Staff photo by Emily Crisman / Red Bank Vice Mayor Stefanie Dalton, former City Manager Tim Thornbury, Commissioner Ruth Jeno, Mayor Hollie Berry, special counsel Mark Litchford and Red Bank commissioners Pete Phillips and Ed LeCompte, from left, attend the May 18 commission meeting at city hall.

After nearly two hours of discussion and citizens' comments, Red Bank city commissioners approved an amended separation agreement with former City Manager Tim Thornbury at their May 18 meeting.

Under the new agreement, Thornbury's duties as city manager will cease and he will provide services as a commercial building inspector and other services as needed for the interim or new city manager. Those services would include assistance with the city's 2021-2022 budget and will end March 31, 2022.

Thornbury will receive 10 months' salary, as well as health insurance, vehicle allowance and accrued vacation and sick leave through Oct. 31, 2021. In the proposed termination agreement the commission voted upon April 26, Thornbury would have received those benefits through March 31, 2021.

Last month, Thornbury submitted a resignation letter along with a separation agreement in which he proposed continuing on an as-needed basis his duties as building inspector, public works director and city manager, as well as serving as a consultant to the interim city manager or new city manager, until next March.

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Staff photo by Emily Crisman / Tim Thornbury

For those services he proposed 10 months' salary as well as health insurance, vehicle allowance, and accrued vacation and sick leave.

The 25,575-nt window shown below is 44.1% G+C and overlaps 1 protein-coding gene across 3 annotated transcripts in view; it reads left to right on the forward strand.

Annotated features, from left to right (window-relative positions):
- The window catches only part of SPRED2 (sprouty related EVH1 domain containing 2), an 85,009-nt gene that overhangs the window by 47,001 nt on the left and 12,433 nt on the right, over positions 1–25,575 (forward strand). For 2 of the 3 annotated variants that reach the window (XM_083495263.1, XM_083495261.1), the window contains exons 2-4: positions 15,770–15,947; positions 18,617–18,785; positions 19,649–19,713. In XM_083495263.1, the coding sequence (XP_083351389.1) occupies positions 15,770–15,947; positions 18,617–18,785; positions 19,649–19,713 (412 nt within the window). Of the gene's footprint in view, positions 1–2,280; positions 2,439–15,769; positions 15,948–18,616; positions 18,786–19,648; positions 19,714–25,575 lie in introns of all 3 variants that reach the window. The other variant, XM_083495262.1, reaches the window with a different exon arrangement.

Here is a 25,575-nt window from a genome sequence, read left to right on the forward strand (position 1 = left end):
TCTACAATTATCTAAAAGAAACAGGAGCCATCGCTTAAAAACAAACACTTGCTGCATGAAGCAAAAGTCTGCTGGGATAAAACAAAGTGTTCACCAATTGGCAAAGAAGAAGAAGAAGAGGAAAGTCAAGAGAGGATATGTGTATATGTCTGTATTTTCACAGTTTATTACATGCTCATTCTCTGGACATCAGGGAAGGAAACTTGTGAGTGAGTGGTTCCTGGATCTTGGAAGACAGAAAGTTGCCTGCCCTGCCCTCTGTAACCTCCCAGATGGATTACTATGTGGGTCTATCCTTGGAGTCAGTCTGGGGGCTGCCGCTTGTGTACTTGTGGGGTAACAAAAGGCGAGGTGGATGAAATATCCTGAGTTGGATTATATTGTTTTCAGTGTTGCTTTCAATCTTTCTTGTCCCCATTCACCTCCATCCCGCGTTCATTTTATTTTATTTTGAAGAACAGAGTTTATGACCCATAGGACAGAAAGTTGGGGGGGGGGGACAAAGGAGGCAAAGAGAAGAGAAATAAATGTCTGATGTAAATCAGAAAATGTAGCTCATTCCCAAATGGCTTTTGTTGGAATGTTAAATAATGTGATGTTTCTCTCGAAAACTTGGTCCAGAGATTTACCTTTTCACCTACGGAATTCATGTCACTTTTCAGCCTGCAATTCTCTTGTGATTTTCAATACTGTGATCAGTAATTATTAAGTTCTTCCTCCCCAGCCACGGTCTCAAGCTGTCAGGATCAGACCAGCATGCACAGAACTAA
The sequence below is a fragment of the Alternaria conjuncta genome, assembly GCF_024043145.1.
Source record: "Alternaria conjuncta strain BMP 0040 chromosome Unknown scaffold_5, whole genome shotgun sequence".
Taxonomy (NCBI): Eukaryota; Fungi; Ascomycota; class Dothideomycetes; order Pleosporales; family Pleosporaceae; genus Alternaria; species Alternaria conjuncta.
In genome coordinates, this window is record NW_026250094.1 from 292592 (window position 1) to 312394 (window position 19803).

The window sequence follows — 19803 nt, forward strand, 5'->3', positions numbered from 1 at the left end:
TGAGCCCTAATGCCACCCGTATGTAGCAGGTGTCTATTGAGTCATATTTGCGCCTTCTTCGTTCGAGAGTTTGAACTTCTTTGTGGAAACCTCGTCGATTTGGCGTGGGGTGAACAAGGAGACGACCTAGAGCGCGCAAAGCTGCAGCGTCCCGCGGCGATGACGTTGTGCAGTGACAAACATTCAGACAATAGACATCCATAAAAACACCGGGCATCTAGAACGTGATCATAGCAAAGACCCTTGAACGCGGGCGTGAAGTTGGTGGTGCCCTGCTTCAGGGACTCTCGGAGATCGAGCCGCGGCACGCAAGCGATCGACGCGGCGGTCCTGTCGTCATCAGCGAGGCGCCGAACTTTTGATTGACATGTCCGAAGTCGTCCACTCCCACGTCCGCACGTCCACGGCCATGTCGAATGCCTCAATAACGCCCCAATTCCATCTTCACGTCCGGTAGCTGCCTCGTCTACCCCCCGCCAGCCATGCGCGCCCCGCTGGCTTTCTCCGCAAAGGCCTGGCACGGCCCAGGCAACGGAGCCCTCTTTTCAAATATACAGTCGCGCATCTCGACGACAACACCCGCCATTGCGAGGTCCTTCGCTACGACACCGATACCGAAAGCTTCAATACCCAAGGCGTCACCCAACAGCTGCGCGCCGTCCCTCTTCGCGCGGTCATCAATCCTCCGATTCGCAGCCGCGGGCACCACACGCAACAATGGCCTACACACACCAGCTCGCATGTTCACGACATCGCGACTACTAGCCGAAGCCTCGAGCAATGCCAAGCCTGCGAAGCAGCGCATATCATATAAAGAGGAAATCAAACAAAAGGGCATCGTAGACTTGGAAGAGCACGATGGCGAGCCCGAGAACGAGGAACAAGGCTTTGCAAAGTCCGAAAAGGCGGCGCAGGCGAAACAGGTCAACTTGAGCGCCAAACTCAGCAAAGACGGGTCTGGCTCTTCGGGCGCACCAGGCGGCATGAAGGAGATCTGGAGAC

A majority of commissioners voted to accept that agreement at a special-called meeting April 26, but the vote was determined to be invalid because the city did not have proper representation.

Mayor Hollie Berry and Vice Mayor Stefanie Dalton were the only commissioners who voted against accepting the agreement April 26 as well as the amended agreement May 18.

Dalton said the position created for Thornbury under the new agreement is not a full-time position, and that part-time employees are not entitled to benefits such as insurance under the city's personnel policy.

"One of the primary concerns with us formulating this amendment to the agreement is that it complies with our personnel policy and our charter," Dalton said.

She said she feels it makes sense for Thornbury to step back into the full-time role of public works director for the next 10 months to help with the public works projects that require his assistance.

"I would be amenable to him continuing at the salary that he is currently receiving as city manager," Dalton said of the compensation she would find appropriate if Thornbury were to return to the role of public works director.

Berry said she feels Thornbury should be compensated for his consulting services on an hourly basis, as the city has compensated other longtime employees for providing such services.

"You have a contractual obligation that you've entered into with Mr. Thornbury in 2018 in order to induce him to take a job that is fraught with peril," Sam Elliott, who represents Thornbury, said to the commission.

He said the fact that Dalton and Berry met with Chris Dorsey, former Red Bank city manager until his termination in 2011, prior to their election as commissioners is evidence of that peril. Elliott also cited the recent termination of Janice Cagle, longtime city manager of Soddy-Daisy, and the recent resignation of former Collegedale City Manager Ted Rogers, as further evidence of the lack of job security city managers face when new members are elected to a board.

Elliott is the attorney for both Soddy-Daisy and Collegedale.

Contact Emily Crisman at or 423-757-6508.